A group of Swahili and Arab boys play football on a sandy beach – a popular pastime for residents of the Old Town of Mombasa, Kenya's second largest city.
Time and again, the ball is hit out of the small beach playground, landing on an 18-meter-high sea-weathered wall that has been in place since the time of the boys' ancestors – although most of the boys are oblivious to the history of this architectural wonder.
The wall of Fort Jesus, or Forte Jesus de Mombaca, remains the only surviving evidence of the first Europeans to reach the East African coast.
The Portuguese built it in 1591 as a military base to watch over the old port of Mombasa, which had been – at the time – one of the richest Swahili-Arab city-states on the east coast of Africa.
Seen from the air, the fort has the shape of a man lying on his back facing the Indian Ocean.
"Fort Jesus is said to be the finest existing example of 16th-century Portuguese military architecture," Ali Bafadhil a curator at the fort, told Anadolu Agency. "It has changed hands many times in the past."
"The Portuguese, after two centuries, were defeated by the Omani Arabs in 1698 after a three-year siege," Bafadhil explained.
He said the Omanis heeded a call by my Swahili and Arab ancestors - had been the rulers of Mombasa as far back as 9 AD - to help them fight the Portuguese.
The Swahili people are a mixed race between early Arabs and coastal Africans who speak Kiswahili – a basically Bantu linguistic group, some 30 percent of the vocabulary of which is borrowed from Arabic, according to linguists.
In the 1880s, the British conquered Kenya and later declared it a British protectorate.
The Swahili Arabs fell under the rule of two foreign powers: the sultan of Oman, who ruled the east coast of Africa from Mogadishu to Mozambique, and the British.
Indian Ocean trade transformed Mombasa from a small settlement into a rich city-state.
Slaves, ivory, gold and wild animal hides were shipped by Swahili-Arab merchants in traditional dhows to India, Arabia and Persia – even as far afield as China.
"The main reason why the Portuguese came to Mombasa was to control [trade in] the lucrative Indian Ocean," Stambuli Abdullahi Nassir, a Swahili historian, told AA.
"Portugal was a small European kingdom; it wanted to amass wealth and be recognized as a superpower," he said.
"They also wanted to discover a sea route to India for trade, as Europeans avoided using the land route through Muslim territories – especially after Muslim rule in Spain and parts of Portugal," Nassir explained.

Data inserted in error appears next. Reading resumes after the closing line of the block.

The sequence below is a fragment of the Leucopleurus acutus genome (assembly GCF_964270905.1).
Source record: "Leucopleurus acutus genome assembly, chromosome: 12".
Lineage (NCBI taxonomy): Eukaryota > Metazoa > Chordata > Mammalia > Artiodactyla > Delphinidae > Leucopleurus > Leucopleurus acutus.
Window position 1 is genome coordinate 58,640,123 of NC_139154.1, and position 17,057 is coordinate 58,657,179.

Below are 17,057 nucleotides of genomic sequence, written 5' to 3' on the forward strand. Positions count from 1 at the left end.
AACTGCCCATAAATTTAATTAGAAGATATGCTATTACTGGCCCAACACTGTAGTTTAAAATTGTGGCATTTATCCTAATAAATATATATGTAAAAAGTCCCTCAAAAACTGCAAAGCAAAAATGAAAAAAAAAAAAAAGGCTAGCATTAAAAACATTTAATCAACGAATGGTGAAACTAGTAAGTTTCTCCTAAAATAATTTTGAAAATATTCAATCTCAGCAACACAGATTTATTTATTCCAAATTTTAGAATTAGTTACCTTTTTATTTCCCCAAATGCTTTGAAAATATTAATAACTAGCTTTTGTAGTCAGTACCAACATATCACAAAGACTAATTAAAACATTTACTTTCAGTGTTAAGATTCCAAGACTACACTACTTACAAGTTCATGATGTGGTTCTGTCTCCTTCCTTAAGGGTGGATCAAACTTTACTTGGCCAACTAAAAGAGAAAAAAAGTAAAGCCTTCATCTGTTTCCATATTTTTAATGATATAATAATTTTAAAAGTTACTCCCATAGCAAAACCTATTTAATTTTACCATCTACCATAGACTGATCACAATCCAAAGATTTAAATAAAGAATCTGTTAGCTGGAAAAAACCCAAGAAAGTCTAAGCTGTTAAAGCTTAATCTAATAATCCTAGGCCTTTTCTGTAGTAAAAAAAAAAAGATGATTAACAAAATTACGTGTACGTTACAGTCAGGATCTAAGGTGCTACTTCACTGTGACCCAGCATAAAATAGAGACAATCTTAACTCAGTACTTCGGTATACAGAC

"Portuguese rule in Mombasa was marked by brutality and uprisings by the Swahili Arabs," said the historian.
"Animosity between the Portuguese and the locals explains why the former had a minimal impact on the culture of the coast," he noted.
"The Portuguese were more concerned with enriching their small kingdom back in Europe," said Nassir.
Indeed, over two centuries of Portuguese rule, none of the local residents converted to the occupiers' religion, Christianity.
But the Portuguese will be remembered in the history of the coast for having introduced food crops that are now part of Kenyan cuisine, such as maize, pineapple, pawpaw, cashew nut and cassava.
There are also several Swahili words borrowed from Portuguese, like "Pesa" for money, "Bendera" for flag, "Mvinyo" for wine, "leso" for women's clothing, "Nanasi" for pineapple, "Sapata" for slippers and "muhogo" for cassava, among others.
Today, the fort, which occupies an area of land about 2.5 hectares, is a major tourist attraction and a UNESCO World Heritage site.
A Kenyan flag placed on the massive seawall sways in the breeze.
At the fort's entrance, a group of schoolchildren line up to see an important part of their country's history. A couple of foreign tourists follow in their wake.
"Our visit to Fort Jesus has really made my pupils appreciate the history of our country," Julius Nandwa, a teacher from Nairobi, told AA. "This was an educative trip and an eye-opener."
"We managed to get a proper understanding of the lives of the Portuguese, the sultan of Oman and the British," the teacher noted. "It's a shame that not so much has been done to advertise Fort Jesus."
The Kenyan government has been trying to attract domestic tourists like teacher Nandwa, in a bid to fill the gaps left by dwindling numbers of tourists in the area – the result of travel bans issued by certain Western countries.
"We can no longer depend on foreign tourists," Mombasa Governor Hassan Ali Joho told AA.
Tourism, which typically represents Kenya's second largest foreign currency earner, has been hard hit of late.
Next to the fort is Mombasa's historic Old Town, which in the past has attracted thousands of foreign tourists.
But within the last two months alone, two female tourists – a Russian and a German – were shot to death in two separate incidents in the Old Town.
"As we continue to hope that western countries will lift the travel ban on Mombasa, we are looking for ways to attract the domestic market – especially the growing middle class," said Governor Joho.
Today, the historic fort also hosts the annual Mombasa International Cultural Festival. The festival is one of several initiatives launched by Mombasa's local government aimed at luring back visitors to the country.
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